June 06, 2011
Though few Americans realize it, Memorial Day has roots that are partially racial in nature. It was originally called “Decoration Day” and was first celebrated by a group composed entirely of black Freedmen in Charleston, SC, to honor Union soldiers—nine in ten of whom where white—who’d died in the Civil War.
This past Memorial Day weekend was anything but civil, but in many places it looked like a war. And people may remember—or even commemorate—this year’s “festivities” a hundred years from now.
Crowd situations in multiple American cities came so unglued that massive police intervention was required to shut down activities at beaches, water parks, and street festivals—places normally intended for lighthearted summer recreation rather than violent mob pandemonium.
In all the news footage I’ve seen and every online account I’ve read of these events, the troublemakers—the ones throwing gang signs and roving in huge packs and attacking random strangers and often planning such mayhem on Twitter and Facebook—were somewhere in the ballpark of 99 to 100 percent black.
Forgive me, Lord, for what mine own eyes hath seen is racist.
A recap of this year’s Memorial Day weekend mob violence, starting with the least intense and getting worse from there:
A series of “fights…between teenagers” led to the shutdown of a water park in Decatur, AL. An “unruly crowd” that included “people jumping the fence to get into the park, creating chaos inside the park” and leading to “several fights” prematurely closed down Nashville’s Wave Country water park for the first time in 30 years.
In Milwaukee, police “mistakenly” closed a city beach after overestimating traffic and pedestrian “congestion.” At least that’s what they said. However, eyewitness Shaylen McCaskill—who is black and therefore cannot be racist—told TV reporters, “They was jumping on cars and jumping around and throwing up gang signs.”
In Long Beach, NY, a “melee involving hundreds of people…spilled out onto the streets and a nearby bus depot…and continued for several hours” until police finally regained the upper hand.
Police in Rochester, NY, shut down a beach park near the city’s annual Rib Festival “when fights broke out among at least 100 youth.” A female witness said “There was a group of young gentleman [sic] running through the parking lot, saying something like someone’s getting beat up, and next thing you know there are 20 cops, ambulances, fire trucks….”
Chicago cops said they shut down North Avenue Beach because tiny-fingered Mayor Rahm Emanuel claimed they’d received a “tremendous amount” of calls regarding heat exhaustion. But the high temperature in Chicago on Memorial Day was only 88 degrees and only four people were taken from North Avenue Beach to local hospitals for heat-exhaustion relief. And none of Chicago’s numerous other beaches were closed that day. The mayor’s “heat exhaustion” alibi has lost so much credibility, even CBS News is beginning to question it. Before the beach was shut down, callers to local radio station WLS said they saw “dozens of gang bangers pushing people off their bikes.” Reputed eyewitness descriptions on the Chicago crime blog Second City Cop were more graphic (comments reprinted as they were typed):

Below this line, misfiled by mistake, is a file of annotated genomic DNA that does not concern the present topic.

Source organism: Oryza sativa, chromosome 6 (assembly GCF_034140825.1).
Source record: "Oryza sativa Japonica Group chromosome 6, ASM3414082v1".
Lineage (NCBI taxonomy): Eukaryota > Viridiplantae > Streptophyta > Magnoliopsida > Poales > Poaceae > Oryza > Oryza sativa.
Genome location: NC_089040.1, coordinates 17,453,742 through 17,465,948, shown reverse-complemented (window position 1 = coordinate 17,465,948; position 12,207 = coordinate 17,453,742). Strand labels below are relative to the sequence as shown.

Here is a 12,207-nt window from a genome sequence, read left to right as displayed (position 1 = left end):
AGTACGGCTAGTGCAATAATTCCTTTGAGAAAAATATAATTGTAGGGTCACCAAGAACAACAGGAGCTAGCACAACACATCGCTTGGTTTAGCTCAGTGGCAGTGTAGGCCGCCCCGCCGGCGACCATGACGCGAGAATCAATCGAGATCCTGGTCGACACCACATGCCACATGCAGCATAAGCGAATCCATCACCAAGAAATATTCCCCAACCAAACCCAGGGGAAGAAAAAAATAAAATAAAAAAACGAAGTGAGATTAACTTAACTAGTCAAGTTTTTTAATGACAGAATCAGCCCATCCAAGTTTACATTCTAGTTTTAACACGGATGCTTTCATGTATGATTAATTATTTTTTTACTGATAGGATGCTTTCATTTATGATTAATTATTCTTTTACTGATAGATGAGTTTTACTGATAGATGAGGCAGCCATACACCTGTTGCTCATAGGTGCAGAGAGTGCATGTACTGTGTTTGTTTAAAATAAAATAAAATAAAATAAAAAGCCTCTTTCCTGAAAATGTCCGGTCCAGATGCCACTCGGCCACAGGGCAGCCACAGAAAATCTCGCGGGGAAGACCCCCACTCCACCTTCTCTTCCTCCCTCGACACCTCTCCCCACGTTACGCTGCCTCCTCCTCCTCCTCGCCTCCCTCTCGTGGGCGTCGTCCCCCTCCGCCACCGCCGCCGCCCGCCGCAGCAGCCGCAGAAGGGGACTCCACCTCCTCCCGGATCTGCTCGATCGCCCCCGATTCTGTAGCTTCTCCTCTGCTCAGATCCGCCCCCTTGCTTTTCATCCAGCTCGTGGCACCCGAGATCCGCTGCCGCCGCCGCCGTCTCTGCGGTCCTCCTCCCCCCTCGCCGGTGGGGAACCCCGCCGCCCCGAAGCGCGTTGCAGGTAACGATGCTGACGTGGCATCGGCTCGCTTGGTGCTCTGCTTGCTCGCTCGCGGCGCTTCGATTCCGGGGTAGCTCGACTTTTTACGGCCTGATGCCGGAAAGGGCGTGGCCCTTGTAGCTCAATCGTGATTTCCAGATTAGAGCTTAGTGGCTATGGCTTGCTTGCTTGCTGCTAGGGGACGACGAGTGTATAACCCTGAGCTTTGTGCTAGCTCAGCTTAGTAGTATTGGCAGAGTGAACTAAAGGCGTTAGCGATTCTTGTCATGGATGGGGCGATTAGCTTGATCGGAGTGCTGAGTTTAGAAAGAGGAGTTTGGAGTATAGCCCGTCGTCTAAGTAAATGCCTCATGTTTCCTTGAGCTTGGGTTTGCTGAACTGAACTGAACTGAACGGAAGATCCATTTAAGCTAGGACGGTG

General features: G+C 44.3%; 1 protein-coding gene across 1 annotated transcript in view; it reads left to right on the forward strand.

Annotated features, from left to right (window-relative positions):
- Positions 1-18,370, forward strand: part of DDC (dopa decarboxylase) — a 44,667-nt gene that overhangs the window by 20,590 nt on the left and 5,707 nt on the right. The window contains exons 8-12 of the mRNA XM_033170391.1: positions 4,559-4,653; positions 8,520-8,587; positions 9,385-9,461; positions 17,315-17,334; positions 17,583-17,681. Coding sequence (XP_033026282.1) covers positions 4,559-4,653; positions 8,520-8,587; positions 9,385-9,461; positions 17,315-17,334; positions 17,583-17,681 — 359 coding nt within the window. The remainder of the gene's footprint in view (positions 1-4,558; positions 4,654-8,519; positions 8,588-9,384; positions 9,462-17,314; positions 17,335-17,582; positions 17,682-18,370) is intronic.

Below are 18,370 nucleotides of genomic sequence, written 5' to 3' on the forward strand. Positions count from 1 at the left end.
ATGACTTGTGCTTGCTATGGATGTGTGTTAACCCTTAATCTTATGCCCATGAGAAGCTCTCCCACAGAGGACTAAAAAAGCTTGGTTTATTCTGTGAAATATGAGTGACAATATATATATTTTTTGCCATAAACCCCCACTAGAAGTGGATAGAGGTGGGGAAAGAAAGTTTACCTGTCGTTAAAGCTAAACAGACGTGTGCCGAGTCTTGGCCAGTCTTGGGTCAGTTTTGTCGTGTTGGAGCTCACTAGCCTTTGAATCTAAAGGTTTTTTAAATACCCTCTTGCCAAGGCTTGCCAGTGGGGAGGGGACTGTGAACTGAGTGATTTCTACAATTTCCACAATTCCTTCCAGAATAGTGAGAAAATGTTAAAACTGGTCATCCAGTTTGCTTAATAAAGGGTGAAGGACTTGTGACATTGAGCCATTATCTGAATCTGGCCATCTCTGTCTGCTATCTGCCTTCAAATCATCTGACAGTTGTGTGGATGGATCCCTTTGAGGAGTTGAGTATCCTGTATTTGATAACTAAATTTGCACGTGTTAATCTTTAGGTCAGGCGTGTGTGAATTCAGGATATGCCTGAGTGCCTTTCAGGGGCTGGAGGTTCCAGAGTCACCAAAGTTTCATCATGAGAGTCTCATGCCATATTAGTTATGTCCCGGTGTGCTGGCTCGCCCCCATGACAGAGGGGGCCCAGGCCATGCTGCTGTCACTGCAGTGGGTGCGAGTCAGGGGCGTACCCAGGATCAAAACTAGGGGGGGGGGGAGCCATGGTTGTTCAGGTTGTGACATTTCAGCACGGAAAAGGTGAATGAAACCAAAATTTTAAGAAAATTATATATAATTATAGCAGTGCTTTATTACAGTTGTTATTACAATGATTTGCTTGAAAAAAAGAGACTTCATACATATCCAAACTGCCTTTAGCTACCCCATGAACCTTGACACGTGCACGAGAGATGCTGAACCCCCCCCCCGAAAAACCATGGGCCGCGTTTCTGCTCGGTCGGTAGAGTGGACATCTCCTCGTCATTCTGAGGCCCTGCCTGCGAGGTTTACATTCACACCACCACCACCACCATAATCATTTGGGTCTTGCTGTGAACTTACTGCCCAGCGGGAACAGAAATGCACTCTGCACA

I was at the lake front today and here is what I saw; A completely out of controll group of “teens” at the Oak St. Beach and at the Olive Park Beach. They were knocking people from their bikes at the Oak St. beach and then laughing and high-fiving each other. The nice northsiders were completly taken aback when the “teens” would push them from their bikes.
There were over 2,000 teenagers (being PC) who flocked to the beaches and proceeded to fight, attack others, rob, and destroy anything they could get their hands on.
In one eight-hour span in Myrtle Beach, SC, during Black Bike Week, police were called to respond to reports of a stabbing, a shotgun being pointed at a security guard, a shooting, and a quintet of armed robberies. Nevertheless, the NAACP is suing a restaurant for alleged discrimination against black bikers.
Three times over four days, Boston police were called to quash large-scale disturbances on the south side’s Carson Beach to break up gang fights among “1,000 youths who have used social media sites like Facebook to plan unruly gatherings….” Carson Beach became famous back in 1977 when segregation-busting South Boston police escorted black sunbathers there to protect them from presumably racist Southie whites.
In Charlotte, NC, early Sunday morning after the Speed Street festival, “things got chaotic” amid a crowd estimated at 30,000, leading to “many fights” that culminated in the shooting death of 22-year-old Antwan Smith. Another 22-year-old, Durante Kavon James, was shot in the leg. Police made over 70 arrests.
Also early on Sunday morning, shots rang out during Miami’s Urban Beach Weekend, which draws an estimated 300,000 visitors who are “almost exclusively African American” and whose presence nearly doubles the city’s population. Gunplay ensued after one overeager reveler allegedly tried running over a group of police and pedestrians with his car. At least seven people were injured, including three policemen, and the accused vehicular assailant was shot dead. Around the same time, a black Miami poet was murdered outside his café in what was thought to be a deliberate hit. When local gay activist Herb Sosa complained that he saw “six cars parked on my block with their mirrors ripped off, their antennas ripped off” and called for an end to all future Urban Beach Weekends, he was called a racist.